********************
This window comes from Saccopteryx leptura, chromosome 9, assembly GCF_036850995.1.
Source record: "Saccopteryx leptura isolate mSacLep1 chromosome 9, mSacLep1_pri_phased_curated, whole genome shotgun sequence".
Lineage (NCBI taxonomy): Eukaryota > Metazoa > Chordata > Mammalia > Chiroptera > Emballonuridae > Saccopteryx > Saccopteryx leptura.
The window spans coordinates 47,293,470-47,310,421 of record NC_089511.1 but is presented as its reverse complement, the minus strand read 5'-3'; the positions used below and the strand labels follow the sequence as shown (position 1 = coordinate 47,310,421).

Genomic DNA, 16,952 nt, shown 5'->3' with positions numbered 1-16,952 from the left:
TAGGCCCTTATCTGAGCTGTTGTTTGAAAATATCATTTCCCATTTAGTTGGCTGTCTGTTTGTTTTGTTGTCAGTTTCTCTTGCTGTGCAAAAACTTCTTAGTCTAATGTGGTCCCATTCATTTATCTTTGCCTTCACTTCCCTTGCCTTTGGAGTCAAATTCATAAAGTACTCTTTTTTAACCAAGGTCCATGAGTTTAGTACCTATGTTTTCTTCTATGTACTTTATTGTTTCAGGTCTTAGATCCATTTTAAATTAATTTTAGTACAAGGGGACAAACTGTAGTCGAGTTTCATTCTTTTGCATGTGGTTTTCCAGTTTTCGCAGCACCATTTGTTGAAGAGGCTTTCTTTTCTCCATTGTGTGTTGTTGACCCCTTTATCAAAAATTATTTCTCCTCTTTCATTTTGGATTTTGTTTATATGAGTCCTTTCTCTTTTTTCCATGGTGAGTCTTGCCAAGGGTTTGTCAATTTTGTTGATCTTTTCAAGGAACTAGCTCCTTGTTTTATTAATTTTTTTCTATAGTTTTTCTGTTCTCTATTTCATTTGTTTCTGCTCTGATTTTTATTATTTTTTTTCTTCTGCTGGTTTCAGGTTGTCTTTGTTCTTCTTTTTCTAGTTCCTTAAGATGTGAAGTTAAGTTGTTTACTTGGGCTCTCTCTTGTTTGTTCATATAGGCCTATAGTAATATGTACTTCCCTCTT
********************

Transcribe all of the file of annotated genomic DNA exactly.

This window comes from Saccopteryx leptura, chromosome 9, assembly GCF_036850995.1.
Source record: "Saccopteryx leptura isolate mSacLep1 chromosome 9, mSacLep1_pri_phased_curated, whole genome shotgun sequence".
Lineage (NCBI taxonomy): Eukaryota > Metazoa > Chordata > Mammalia > Chiroptera > Emballonuridae > Saccopteryx > Saccopteryx leptura.
The window spans coordinates 47,293,470-47,310,421 of record NC_089511.1 but is presented as its reverse complement, the minus strand read 5'-3'; the positions used below and the strand labels follow the sequence as shown (position 1 = coordinate 47,310,421).

Genomic DNA, 16,952 nt, shown 5'->3' with positions numbered 1-16,952 from the left:
TAGGCCCTTATCTGAGCTGTTGTTTGAAAATATCATTTCCCATTTAGTTGGCTGTCTGTTTGTTTTGTTGTCAGTTTCTCTTGCTGTGCAAAAACTTCTTAGTCTAATGTGGTCCCATTCATTTATCTTTGCCTTCACTTCCCTTGCCTTTGGAGTCAAATTCATAAAGTACTCTTTTTTAACCAAGGTCCATGAGTTTAGTACCTATGTTTTCTTCTATGTACTTTATTGTTTCAGGTCTTAGATCCATTTTAAATTAATTTTAGTACAAGGGGACAAACTGTAGTCGAGTTTCATTCTTTTGCATGTGGTTTTCCAGTTTTCGCAGCACCATTTGTTGAAGAGGCTTTCTTTTCTCCATTGTGTGTTGTTGACCCCTTTATCAAAAATTATTTCTCCTCTTTCATTTTGGATTTTGTTTATATGAGTCCTTTCTCTTTTTTCCATGGTGAGTCTTGCCAAGGGTTTGTCAATTTTGTTGATCTTTTCAAGGAACTAGCTCCTTGTTTTATTAATTTTTTTCTATAGTTTTTCTGTTCTCTATTTCATTTGTTTCTGCTCTGATTTTTATTATTTTTTTTCTTCTGCTGGTTTCAGGTTGTCTTTGTTCTTCTTTTTCTAGTTCCTTAAGATGTGAAGTTAAGTTGTTTACTTGGGCTCTCTCTTGTTTGTTCATATAGGCCTATAGTAATATGTACTTCCCTCTT